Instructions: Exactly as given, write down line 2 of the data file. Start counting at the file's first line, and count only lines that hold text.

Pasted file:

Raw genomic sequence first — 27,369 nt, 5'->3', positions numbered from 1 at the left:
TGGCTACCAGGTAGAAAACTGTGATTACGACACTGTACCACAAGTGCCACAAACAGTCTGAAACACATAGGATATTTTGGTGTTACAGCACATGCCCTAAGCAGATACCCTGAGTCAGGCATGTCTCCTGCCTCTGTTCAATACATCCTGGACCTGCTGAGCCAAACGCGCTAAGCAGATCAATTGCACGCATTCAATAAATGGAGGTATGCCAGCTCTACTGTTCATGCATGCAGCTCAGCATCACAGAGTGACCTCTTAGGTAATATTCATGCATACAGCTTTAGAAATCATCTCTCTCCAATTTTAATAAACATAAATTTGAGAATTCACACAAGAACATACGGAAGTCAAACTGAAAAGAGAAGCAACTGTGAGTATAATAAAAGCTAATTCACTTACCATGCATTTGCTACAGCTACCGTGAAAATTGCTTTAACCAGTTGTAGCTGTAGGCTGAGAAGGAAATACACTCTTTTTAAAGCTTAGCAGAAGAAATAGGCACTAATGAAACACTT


TGGCTACCAGGTAGAAAACTGTGATTACGACACTGTACCACAAGTGCCACAAACAGTCTGAAACACATAGGATATTTTGGTGTTACAGCACATGCCCTAAGCAGATACCCTGAGTCAGGCATGTCTCCTGCCTCTGTTCAATACATCCTGGACCTGCTGAGCCAAACGCGCTAAGCAGATCAATTGCACGCATTCAATAAATGGAGGTATGCCAGCTCTACTGTTCATGCATGCAGCTCAGCATCACAGAGTGACCTCTTAGGTAATATTCATGCATACAGCTTTAGAAATCATCTCTCTCCAATTTTAATAAACATAAATTTGAGAATTCACACAAGAACATACGGAAGTCAAACTGAAAAGAGAAGCAACTGTGAGTATAATAAAAGCTAATTCACTTACCATGCATTTGCTACAGCTACCGTGAAAATTGCTTTAACCAGTTGTAGCTGTAGGCTGAGAAGGAAATACACTCTTTTTAAAGCTTAGCAGAAGAAATAGGCACTAATGAAACACTT